photography math question.

I want to make sure I have this math right before I start looking at cameras, Also camera suggestions are wecome.

 I am filming an event that will be traveling at about 300 ft per sec. 
 I am fiming about 2 feet of this event.
 My event will last about .006 of a second. 2/300
 If I use a 1200fps camera, I will have about 7.2 frames I can examine. 1200x.006.

I will probably need at least 5 times that many but just checking my math.

2/300 is closer to 0.0067, and you end up with 8 frames instead of 7.2, but yeah.

Presumably you’re planning on capturing hundreds of frames, not just the eight?

As many as I can afford! I have a hunch I will be in the 10,000 fps range which I am not sure if it would be enough.

Is this event repetitive?
If so, it’s much easier to do this with a strobe, and variable delay.
A 10,000 FPS camera is very, very, very pricy.

 We are photographing the action of bow limbs durring a shot. Plenty of slo mo stuff on line where arrows are being photographed. What we are looking for needs to be very precise. We also need to do it with a lot of variables such as added weight on the limb tips and various weight arrows. I found several cameras used in the 4500 fps range which might be fast enough. 

I have a buddy who is a pro who also suggested the strobe, I just didn’t know anything about that.

For this you may also be able to use a conventional still camera and a triggered strobe. You need a mechanism to do the triggering, which could be as simple as a photodector that sees the bowstirng pass though it. You would end up with a single picture with your 8+ frames superimposed upon one another. The bow dynamics would hopefully mean that there are no ambiguous locations, and you should be able to get very high definition and resolution of position.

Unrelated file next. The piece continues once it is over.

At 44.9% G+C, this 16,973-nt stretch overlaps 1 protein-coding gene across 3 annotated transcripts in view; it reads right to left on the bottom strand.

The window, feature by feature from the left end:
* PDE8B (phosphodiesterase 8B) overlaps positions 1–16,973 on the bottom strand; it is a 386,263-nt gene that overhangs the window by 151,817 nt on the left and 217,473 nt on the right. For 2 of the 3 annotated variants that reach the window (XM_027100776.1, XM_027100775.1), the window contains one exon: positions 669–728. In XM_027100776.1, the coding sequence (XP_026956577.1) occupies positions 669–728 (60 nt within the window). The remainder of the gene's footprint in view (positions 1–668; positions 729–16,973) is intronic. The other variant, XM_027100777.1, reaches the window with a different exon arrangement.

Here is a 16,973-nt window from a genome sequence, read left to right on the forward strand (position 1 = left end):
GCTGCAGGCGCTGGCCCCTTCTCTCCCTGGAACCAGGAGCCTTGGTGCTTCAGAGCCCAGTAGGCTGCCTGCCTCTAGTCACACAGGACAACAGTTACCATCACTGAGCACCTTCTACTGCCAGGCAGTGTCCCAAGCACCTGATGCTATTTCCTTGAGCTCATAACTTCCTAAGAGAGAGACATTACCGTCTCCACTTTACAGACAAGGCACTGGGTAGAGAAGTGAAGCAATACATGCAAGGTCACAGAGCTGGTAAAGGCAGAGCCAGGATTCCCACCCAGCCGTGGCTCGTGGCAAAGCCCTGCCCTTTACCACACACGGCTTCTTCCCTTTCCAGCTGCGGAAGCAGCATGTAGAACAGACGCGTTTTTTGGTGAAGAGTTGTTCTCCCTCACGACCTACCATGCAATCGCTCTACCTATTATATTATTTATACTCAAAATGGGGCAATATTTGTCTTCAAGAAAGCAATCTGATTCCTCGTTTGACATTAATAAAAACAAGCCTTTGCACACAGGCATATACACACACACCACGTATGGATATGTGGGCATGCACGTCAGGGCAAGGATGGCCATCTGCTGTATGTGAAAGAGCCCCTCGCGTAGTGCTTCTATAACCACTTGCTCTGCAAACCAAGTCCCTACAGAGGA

Yeah, IIRC those pictures of things like a bullet going through an apple or a balloon were done with triggered strobe lights. A strobe that fires for an extremely short duration is a lot cheaper than a fancy camera. For the bullet shots, I recall reading it took fiddling with the timing of the strobe trigger to catch just the right moment.

Set up a bank of 8 strobes to be triggered within 1/10000 of a second of each other and get a superimposed picture of the event.

The trick someone came up with a few years ago was the bank (arc?) of cameras that shot the exact same moment from a sequence of angles, thus allowing the video to apparently pan around a stopped motion. That’s another alternative to consider if you want 3D data.

Knowing the strobe might be preferable is good news. I have a friend who is a cinematographer who actually has all the strobe equipment. I will be using primarily profile shots. We are looking for distorsions in the bow limbs that would account for energy losses and we will be adding variables to see how those distorsions are affected.

There was a TV show called Time Warp that did a bunch of extreme slo-mo stuff. The principal tech guy from that show is with a company called Tech Imaging. No idea on pricing, but they rent out high-speed cameras. They’ve got anything from 1,000 fps to 200,000,000 fps, and they also do studio rentals - it may be cost-effective for you to take your bows there and let their staff worry about the equipment.